Modeling urban and regional aerosols-Application of the CMAQ-UCD Aerosol Model to Tampa, a coastal urban site

Christopher G. Nolte, Prakash V. Bhave, Jeff R. Arnold, Robin L. Dennis, K. Max Zhang, Anthony S. Wexler

Research output: Contribution to journalArticle

22 Citations (Scopus)

Abstract

The University of California at Davis (UCD) aerosol module, an internally mixed, sectional aerosol model with dynamic mass transfer between the gas and particle phases, has been coupled to the Community Multiscale Air Quality (CMAQ) model. This paper describes the application of the CMAQ-UCD model to simulate air quality in Tampa, a large city with a population of 2M on the west coast of Florida, USA. Modeled aerosol size and composition distributions are evaluated against size-segregated ambient measurements of SO4 2 -, NH4 +, NO3 -, Na+, and Cl- collected at three Tampa-area sites during May 2002, and against semi-continuous HNO3 and total aerosol SO4 2 -, NH4 +, NO3 -, and Cl- measurements collected at a single site. Sea-salt emissions over the open ocean and the surf zone are parameterized as a function of modeled wind speed and relative humidity. Modeled total aerosol sulfate and ammonium concentrations and size distributions agree with measurements, with an overall normalized mean bias (NMB) of 2% and -23% and normalized mean error (NME) of 46% and 38%, respectively, and correctly identifying the size bin in which the peak concentration is observed. Sea-salt size distributions are also simulated well, with the distribution dominated by the coarse mode and total aerosol sodium and chloride NMB of -2% and 17% and NME of 32% and 38%. Though the model correctly identifies that nitrate is predominantly in the coarse (Dp > 2.5 μ m) size sections, aerosol nitrate concentrations are underpredicted by a factor of two. The availability of highly time-resolved measurements provides a unique opportunity to evaluate the model's partitioning of total nitrate and the simulation of chloride depletion as a function of particle size.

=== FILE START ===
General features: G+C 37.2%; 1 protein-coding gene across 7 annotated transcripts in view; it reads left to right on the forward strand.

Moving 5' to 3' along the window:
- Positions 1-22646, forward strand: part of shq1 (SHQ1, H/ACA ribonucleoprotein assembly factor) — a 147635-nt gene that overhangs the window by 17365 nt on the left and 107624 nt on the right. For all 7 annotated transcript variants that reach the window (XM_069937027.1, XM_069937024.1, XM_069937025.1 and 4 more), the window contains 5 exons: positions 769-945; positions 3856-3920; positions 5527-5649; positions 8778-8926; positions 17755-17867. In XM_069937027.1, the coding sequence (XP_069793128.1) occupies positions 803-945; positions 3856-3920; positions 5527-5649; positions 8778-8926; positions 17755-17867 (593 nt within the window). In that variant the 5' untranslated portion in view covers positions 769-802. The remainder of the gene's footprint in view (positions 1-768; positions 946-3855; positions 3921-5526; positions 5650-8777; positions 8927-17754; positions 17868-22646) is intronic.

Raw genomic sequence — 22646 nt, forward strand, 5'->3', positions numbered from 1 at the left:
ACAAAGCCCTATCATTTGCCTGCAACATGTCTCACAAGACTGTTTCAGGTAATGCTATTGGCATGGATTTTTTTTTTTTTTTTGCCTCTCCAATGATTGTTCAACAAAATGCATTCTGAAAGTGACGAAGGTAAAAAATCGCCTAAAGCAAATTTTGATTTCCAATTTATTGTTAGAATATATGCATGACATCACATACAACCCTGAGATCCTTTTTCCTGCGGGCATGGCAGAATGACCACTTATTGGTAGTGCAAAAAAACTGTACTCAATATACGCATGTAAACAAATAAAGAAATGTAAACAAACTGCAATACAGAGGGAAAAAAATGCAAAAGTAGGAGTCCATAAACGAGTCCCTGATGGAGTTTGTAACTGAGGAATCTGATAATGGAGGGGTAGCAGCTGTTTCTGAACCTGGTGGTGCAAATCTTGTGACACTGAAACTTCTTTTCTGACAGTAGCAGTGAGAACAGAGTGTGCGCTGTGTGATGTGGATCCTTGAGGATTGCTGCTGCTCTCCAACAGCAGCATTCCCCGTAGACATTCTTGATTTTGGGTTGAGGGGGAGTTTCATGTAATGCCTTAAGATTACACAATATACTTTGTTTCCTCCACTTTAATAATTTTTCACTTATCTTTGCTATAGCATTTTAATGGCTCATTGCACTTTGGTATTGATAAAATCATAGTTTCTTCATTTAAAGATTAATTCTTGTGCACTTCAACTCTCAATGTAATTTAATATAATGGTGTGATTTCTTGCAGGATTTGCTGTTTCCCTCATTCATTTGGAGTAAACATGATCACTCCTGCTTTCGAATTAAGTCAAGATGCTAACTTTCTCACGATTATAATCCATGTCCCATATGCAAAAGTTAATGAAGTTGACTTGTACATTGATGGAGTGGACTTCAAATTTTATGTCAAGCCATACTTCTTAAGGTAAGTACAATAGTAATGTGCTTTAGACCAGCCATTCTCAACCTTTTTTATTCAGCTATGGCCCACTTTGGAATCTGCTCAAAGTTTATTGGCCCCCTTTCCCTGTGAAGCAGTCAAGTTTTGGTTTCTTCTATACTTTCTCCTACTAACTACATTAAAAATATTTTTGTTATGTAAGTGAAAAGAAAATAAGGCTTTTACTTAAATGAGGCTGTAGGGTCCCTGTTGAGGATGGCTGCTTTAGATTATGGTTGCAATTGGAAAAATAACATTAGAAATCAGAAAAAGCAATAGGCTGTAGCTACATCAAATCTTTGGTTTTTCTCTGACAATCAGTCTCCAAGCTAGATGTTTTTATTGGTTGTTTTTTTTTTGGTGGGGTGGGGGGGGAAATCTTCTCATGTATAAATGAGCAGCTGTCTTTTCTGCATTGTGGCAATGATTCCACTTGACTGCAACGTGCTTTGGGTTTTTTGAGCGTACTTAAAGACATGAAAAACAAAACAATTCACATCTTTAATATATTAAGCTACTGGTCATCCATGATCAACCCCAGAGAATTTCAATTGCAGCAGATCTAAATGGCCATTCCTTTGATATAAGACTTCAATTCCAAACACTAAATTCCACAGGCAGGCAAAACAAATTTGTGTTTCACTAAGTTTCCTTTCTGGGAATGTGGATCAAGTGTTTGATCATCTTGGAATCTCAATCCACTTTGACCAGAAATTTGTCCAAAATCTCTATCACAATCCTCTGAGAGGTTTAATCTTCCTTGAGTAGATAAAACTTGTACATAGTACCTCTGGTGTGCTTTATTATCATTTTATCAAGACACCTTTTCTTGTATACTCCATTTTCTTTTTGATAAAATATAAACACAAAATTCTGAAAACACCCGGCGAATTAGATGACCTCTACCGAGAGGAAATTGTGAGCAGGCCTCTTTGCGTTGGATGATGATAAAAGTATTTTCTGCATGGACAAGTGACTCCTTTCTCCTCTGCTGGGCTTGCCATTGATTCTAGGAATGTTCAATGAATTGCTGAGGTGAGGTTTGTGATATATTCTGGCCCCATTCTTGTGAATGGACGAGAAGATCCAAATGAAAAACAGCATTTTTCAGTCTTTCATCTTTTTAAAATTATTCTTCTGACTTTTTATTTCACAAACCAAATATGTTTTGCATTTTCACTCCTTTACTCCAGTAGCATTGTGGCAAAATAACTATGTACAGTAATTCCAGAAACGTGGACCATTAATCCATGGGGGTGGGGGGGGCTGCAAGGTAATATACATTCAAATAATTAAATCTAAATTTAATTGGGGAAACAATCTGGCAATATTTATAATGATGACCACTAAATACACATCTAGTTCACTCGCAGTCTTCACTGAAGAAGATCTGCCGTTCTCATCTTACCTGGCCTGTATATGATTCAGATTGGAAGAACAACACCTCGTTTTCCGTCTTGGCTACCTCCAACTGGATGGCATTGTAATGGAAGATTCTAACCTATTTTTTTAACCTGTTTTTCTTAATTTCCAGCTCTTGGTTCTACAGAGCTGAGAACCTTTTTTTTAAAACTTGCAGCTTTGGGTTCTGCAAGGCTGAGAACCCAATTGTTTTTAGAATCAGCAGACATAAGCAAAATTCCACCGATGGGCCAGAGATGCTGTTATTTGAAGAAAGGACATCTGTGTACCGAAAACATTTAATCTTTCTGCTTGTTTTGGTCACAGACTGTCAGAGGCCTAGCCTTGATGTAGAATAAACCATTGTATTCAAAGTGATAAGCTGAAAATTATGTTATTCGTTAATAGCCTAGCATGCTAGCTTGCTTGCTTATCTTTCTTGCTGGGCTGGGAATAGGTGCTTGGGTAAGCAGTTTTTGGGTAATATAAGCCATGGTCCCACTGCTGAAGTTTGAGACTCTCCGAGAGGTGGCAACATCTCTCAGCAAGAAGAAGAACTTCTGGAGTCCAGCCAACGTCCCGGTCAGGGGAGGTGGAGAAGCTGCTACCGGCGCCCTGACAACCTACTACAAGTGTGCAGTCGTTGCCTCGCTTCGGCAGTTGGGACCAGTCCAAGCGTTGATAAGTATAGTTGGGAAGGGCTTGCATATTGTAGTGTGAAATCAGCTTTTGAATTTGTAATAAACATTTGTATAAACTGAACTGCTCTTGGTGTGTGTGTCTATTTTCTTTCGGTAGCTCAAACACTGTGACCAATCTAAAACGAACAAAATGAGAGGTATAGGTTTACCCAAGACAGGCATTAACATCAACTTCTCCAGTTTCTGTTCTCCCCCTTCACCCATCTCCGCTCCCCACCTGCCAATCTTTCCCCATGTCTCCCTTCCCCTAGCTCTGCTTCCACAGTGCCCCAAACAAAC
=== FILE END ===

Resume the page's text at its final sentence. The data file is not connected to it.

Original languageEnglish (US)
Pages (from-to)3179-3191
Number of pages13
JournalAtmospheric Environment
Volume42
Issue number13
DOIs
StatePublished - Apr 2008

Fingerprint

urban site
Air quality
Aerosols
air quality
aerosol
modeling
Nitrates
sea salt
nitrate
chloride
particle size
aerosol composition
Salts
surf zone
open ocean
Bins
Time measurement
relative humidity
mass transfer
ammonium

Keywords

  • Aerosol modeling
  • BRACE
  • Chloride depletion
  • Sea salt
  • Size distribution

ASJC Scopus subject areas

  • Atmospheric Science
  • Environmental Science(all)
  • Pollution

Cite this

Nolte, C. G., Bhave, P. V., Arnold, J. R., Dennis, R. L., Zhang, K. M., & Wexler, A. S. (2008). Modeling urban and regional aerosols-Application of the CMAQ-UCD Aerosol Model to Tampa, a coastal urban site. Atmospheric Environment, 42(13), 3179-3191. https://doi.org/10.1016/j.atmosenv.2007.12.059

Modeling urban and regional aerosols-Application of the CMAQ-UCD Aerosol Model to Tampa, a coastal urban site. / Nolte, Christopher G.; Bhave, Prakash V.; Arnold, Jeff R.; Dennis, Robin L.; Zhang, K. Max; Wexler, Anthony S.

In: Atmospheric Environment, Vol. 42, No. 13, 04.2008, p. 3179-3191.

Research output: Contribution to journalArticle

Nolte, Christopher G. ; Bhave, Prakash V. ; Arnold, Jeff R. ; Dennis, Robin L. ; Zhang, K. Max ; Wexler, Anthony S. / Modeling urban and regional aerosols-Application of the CMAQ-UCD Aerosol Model to Tampa, a coastal urban site. In: Atmospheric Environment. 2008 ; Vol. 42, No. 13. pp. 3179-3191.
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abstract = "The University of California at Davis (UCD) aerosol module, an internally mixed, sectional aerosol model with dynamic mass transfer between the gas and particle phases, has been coupled to the Community Multiscale Air Quality (CMAQ) model. This paper describes the application of the CMAQ-UCD model to simulate air quality in Tampa, a large city with a population of 2M on the west coast of Florida, USA. Modeled aerosol size and composition distributions are evaluated against size-segregated ambient measurements of SO4 2 -, NH4 +, NO3 -, Na+, and Cl- collected at three Tampa-area sites during May 2002, and against semi-continuous HNO3 and total aerosol SO4 2 -, NH4 +, NO3 -, and Cl- measurements collected at a single site. Sea-salt emissions over the open ocean and the surf zone are parameterized as a function of modeled wind speed and relative humidity. Modeled total aerosol sulfate and ammonium concentrations and size distributions agree with measurements, with an overall normalized mean bias (NMB) of 2{\%} and -23{\%} and normalized mean error (NME) of 46{\%} and 38{\%}, respectively, and correctly identifying the size bin in which the peak concentration is observed. Sea-salt size distributions are also simulated well, with the distribution dominated by the coarse mode and total aerosol sodium and chloride NMB of -2{\%} and 17{\%} and NME of 32{\%} and 38{\%}. Though the model correctly identifies that nitrate is predominantly in the coarse (Dp > 2.5 μ m) size sections, aerosol nitrate concentrations are underpredicted by a factor of two. The availability of highly time-resolved measurements provides a unique opportunity to evaluate the model's partitioning of total nitrate and the simulation of chloride depletion as a function of particle size.",
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